You may find this difficult to believe, but William Shakespeare’s Romeo and Juliet has been made and remade and reimagined and reinvented and recreated and repurposed an incredible number of times. One of the latest of these new versions of the classic tale of love comes to us from Touchstone and Rocket Pictures with Gnomeo & Juliet.
The computer animated film directed by Kelly Asbury (Shrek 2) is all about a war between blue and red garden gnomes, and two gnomes from opposite sides who fall in love. James McAvoy voices Gnomeo, a member of the blue gnome camp and Emily Blunt gets to play Juliet, who is on the red gnome side of things. The rest of the cast is also full of big names including Ozzy Osbourne, Patrick Stewart, Hulk Hogan, Ashley Jensen, Matt Lucas, Jason Statham, Jim Cummings, Stephen Merchant, Julie Walters, Michael Caine, and Maggie Smith. Virtually all of the voice performances are excellent, with Hogan’s over-the-top voiceover in a commercial truly being a standout (and one honed from year’s of experience as a wrestler).
As for the specifics of the plot, well, it’s Romeo and Juliet again, isn’t it? Or, more accurately, it is and it isn’t. Romeo and Juliet contains one of the most famous endings in the history of plays, and it’s an ending that doesn’t work particularly well for a kids film. Consequently, Gnomeo doesn’t follow that ending. It certainly hints that it may try, particularly when a statue of Shakespeare (voiced by Stewart) comes alive and sort of explains how things are supposed to go down.
While it is pretty clear that you can’t make a G-rated film in which your adorable little stars die at the end and everything is left sadness and tears, the movie does lose its way with its third act. The appearance of Shakespeare really sets the movie off on a course that it need not have traveled down, it is a wink too much towards what is “supposed” to take place, particularly as no one who knows the story would ever believe that an animated feature meant for kids would end as the play ends. Consequently, bringing it up just muddies the waters.
One of the big selling points of Gnomeo is the music, both new and old, from Elton John. If John is your particular cup of tea you will most likely find the songs enjoyable and wish that the feature had gone down more of a traditional musical route. If John isn’t your thing, the odds are that what is present of his music, while not enough to make this a musical, is still all too prevalent.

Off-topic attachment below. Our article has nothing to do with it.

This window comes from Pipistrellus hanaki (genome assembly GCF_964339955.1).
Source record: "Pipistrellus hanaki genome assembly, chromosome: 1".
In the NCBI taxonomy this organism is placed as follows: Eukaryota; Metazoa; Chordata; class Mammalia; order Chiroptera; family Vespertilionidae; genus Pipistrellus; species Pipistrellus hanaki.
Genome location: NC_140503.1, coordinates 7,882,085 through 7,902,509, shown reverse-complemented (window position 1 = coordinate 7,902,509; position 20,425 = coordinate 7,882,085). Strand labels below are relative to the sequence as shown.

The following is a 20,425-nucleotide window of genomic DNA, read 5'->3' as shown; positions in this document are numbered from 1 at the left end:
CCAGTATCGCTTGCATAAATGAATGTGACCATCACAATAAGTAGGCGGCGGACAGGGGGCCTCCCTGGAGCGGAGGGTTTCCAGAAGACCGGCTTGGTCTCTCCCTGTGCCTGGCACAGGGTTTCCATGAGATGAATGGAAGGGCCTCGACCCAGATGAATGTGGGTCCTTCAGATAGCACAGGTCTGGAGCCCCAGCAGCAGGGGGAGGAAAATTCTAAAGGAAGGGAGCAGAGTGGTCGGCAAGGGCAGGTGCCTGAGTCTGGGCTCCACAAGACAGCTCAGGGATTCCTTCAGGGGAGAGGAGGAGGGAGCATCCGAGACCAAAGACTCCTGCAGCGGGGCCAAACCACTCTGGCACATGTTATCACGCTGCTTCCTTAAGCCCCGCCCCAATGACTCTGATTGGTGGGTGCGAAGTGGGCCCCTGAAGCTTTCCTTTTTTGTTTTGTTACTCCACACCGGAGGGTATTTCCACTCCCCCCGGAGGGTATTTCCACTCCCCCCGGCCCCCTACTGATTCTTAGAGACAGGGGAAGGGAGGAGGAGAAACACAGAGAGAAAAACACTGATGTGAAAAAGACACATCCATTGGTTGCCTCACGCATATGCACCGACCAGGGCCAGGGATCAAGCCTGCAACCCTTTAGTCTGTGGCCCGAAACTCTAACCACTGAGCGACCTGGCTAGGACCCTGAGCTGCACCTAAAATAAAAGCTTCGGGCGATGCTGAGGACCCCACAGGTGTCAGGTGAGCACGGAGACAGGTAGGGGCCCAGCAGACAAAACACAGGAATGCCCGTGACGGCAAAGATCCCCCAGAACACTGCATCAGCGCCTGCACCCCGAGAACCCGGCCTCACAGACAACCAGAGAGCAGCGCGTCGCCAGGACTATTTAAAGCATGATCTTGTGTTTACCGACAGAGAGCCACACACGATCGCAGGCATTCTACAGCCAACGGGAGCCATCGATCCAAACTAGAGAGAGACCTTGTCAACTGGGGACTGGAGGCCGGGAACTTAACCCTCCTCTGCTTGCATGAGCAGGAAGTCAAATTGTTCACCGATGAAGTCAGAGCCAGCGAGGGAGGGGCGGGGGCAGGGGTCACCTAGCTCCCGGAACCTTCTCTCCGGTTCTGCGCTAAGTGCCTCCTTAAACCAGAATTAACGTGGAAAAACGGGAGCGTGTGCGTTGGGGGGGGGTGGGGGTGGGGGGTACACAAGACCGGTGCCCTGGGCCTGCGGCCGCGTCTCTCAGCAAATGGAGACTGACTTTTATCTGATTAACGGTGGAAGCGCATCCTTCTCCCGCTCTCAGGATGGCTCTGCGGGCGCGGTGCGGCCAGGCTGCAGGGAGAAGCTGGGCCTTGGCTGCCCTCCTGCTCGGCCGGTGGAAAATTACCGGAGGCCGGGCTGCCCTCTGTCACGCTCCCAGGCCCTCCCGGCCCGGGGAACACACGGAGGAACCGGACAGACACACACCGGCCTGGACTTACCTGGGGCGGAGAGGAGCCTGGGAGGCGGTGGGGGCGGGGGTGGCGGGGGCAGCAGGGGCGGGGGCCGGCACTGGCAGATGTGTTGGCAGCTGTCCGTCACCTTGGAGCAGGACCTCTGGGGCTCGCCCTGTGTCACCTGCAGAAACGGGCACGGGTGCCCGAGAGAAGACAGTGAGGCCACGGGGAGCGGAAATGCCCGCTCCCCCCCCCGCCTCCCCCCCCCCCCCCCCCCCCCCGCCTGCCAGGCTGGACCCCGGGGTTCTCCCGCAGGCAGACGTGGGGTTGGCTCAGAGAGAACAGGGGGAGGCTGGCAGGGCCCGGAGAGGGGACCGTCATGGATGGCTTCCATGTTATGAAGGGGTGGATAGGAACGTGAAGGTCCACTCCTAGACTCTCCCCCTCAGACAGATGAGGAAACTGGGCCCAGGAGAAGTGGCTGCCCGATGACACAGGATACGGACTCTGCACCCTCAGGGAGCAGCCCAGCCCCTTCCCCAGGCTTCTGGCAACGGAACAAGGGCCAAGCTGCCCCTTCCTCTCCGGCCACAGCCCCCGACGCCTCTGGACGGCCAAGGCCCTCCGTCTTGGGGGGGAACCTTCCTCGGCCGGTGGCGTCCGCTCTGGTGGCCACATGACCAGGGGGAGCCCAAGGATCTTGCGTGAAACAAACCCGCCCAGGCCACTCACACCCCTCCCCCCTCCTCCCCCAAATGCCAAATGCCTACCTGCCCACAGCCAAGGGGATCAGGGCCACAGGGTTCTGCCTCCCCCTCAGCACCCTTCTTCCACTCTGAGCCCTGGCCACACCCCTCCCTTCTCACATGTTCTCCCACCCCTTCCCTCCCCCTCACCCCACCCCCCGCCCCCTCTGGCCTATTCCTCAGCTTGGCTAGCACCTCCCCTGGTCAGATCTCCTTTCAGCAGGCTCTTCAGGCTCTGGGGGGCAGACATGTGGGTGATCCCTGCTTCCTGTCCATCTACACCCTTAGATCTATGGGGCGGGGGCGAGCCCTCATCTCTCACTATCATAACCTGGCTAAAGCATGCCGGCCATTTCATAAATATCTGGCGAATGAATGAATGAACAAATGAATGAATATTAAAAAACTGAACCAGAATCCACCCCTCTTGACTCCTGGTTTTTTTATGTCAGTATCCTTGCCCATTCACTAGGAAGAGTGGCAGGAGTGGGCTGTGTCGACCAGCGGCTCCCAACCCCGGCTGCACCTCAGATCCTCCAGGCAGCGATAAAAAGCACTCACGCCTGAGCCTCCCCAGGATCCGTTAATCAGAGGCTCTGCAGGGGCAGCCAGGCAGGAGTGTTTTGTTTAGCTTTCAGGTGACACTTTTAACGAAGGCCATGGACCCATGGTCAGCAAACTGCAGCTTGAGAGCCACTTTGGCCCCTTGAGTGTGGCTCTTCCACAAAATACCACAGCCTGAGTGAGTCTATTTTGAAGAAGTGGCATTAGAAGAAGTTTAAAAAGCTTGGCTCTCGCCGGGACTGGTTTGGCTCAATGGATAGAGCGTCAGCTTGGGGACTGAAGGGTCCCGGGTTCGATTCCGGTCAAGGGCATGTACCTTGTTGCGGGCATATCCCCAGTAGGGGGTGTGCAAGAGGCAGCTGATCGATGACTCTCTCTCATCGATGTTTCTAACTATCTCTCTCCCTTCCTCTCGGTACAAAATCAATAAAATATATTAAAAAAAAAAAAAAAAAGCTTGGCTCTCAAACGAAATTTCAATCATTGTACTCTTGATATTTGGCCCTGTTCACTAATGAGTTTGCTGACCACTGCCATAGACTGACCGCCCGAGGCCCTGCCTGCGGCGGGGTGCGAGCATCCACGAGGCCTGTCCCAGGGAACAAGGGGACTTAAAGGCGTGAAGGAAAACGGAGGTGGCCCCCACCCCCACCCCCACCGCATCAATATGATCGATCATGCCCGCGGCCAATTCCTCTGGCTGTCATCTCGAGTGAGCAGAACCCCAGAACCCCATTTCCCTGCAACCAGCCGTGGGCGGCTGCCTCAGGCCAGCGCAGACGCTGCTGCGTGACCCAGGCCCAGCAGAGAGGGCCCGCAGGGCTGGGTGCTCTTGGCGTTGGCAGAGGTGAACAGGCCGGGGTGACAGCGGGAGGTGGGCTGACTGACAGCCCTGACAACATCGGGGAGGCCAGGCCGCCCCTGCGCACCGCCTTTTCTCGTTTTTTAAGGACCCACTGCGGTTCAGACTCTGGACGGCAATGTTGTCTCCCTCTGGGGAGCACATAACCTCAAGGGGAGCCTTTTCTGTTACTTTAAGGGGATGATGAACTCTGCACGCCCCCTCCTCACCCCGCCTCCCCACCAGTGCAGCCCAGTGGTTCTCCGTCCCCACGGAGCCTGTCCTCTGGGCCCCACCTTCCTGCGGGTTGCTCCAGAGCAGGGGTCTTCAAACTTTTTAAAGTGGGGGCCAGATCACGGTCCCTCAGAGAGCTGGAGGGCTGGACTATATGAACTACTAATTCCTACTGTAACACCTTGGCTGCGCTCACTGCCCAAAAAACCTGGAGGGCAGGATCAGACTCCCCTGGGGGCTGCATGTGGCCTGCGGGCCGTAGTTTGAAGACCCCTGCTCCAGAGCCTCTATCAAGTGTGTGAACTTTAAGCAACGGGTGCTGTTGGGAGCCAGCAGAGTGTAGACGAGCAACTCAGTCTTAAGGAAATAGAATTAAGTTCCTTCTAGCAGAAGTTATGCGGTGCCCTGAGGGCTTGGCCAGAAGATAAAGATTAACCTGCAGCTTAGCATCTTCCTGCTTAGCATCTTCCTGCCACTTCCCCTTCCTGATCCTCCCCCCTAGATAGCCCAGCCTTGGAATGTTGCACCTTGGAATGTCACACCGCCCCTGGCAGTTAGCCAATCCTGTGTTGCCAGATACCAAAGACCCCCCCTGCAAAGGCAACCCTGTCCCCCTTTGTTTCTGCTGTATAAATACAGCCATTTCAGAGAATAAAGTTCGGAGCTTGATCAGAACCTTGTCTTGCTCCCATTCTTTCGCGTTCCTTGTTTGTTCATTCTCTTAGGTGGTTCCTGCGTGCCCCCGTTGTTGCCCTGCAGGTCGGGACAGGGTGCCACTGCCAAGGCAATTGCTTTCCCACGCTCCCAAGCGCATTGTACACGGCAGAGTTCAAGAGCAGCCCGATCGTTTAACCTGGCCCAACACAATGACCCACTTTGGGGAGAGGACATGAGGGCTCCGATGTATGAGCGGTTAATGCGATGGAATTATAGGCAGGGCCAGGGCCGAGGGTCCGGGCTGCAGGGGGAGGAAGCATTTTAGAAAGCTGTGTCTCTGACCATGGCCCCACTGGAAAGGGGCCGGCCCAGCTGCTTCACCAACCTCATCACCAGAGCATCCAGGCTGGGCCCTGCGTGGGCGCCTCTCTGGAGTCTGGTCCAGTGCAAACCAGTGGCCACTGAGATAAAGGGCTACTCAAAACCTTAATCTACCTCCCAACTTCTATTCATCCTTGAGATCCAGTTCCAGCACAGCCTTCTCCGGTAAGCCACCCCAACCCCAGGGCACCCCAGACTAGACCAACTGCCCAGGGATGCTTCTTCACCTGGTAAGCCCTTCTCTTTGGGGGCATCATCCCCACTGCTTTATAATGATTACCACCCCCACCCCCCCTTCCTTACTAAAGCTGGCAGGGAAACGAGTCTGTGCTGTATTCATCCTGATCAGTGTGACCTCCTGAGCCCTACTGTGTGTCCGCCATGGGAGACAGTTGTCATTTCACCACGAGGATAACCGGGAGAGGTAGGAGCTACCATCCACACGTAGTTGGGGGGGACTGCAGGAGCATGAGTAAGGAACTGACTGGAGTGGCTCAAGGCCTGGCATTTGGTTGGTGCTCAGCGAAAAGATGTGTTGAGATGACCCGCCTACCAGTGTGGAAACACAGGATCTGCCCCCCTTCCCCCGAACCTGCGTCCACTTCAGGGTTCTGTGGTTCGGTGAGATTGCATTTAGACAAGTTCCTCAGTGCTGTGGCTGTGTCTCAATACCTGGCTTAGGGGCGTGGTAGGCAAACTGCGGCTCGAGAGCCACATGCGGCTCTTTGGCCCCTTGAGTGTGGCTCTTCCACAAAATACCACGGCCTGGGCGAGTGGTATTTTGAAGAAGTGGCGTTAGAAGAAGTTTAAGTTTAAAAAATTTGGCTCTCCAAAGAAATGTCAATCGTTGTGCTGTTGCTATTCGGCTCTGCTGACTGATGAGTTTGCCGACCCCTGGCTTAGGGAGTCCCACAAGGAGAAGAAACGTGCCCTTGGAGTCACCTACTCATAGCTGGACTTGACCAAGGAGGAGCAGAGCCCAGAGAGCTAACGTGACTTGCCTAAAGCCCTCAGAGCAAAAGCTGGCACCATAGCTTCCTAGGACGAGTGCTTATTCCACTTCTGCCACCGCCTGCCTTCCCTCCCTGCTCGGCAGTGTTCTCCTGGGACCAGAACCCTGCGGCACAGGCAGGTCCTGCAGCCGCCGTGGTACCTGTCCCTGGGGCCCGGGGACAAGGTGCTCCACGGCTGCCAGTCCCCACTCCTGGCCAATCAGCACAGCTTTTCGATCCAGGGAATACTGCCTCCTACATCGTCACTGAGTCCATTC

So if all of those bits don’t work, what does? Well, just about everything else. The truth is that the story of Romeo and Juliet is timeless because similar situations play out over and over and over again; it is a highly relatable story, even when told with garden gnomes. When transposed to said gnomes and imagining a world in which the gnomes (and various other garden statues) come alive, it is quite amusing. There is plenty of comic relief to mix with the romantic storyline, and a pretty thrilling lawnmower racing action sequence or two.
There are some truly inspired moments in the film, and even those that aren’t all that brilliant pass rather quickly with the 84 minute runtime. Watching the gnomes battle it out only when no one else is looking leads to plenty of amusing situations, even if some of them end up feeling rather Toy Story-esque.
Where the film is really outstanding is with its Blu-ray presentation. I have said this before, but it certainly bears repeating, the folks at Disney know how to put a movie on Blu-ray. The visuals here are absolutely outstanding. The colors are rich, the textures fantastic, and the details eye-popping. The film is a wonder to behold in high definition, with nearly every frame providing something to marvel at. The sound, a 7.1 channel DTS-HD MA track, too, is exceptional. It is crystal clear with plenty of bass and very immersive. If the animation didn’t clue you in to the truth, there are moments when you might actually believe that a monster lawnmower known as the Terrafirminator is bearing down on you, or that you are in the middle of a rock concert put on by backyard statues.
The film itself is a mix of inspired ideas and more mundane ones, but the Blu-ray extras can’t quite even manage the mix. There are a couple of short featurettes on Elton John’s participation, the work of Ozzy Osbourne and that Sarah Jensen in the film, and a music video. There are also a couple of alternate endings and deleted/alternate scenes (which are not fully animated). It really is all very basic and only nominally interesting bits of material. A DVD is also included, no digital download is available in this set, but if you opt to go with the 3D Blu-ray, a download is provided.
I do not think that within the pantheon of Romeo and Juliet-based works, Gnomeo & Juliet will be particularly well remembered. It is by no stretch of the imagination a brilliant reimagining even if it does manage some pretty funny moments. It is a film which children may highly enjoy and which will provide adults with a few chuckles here and there. The animation is outstanding and the concept is clever, but it is never quite as good as it should and the poor third act will leave some with a distinctly bad taste in their mouth as the credits roll.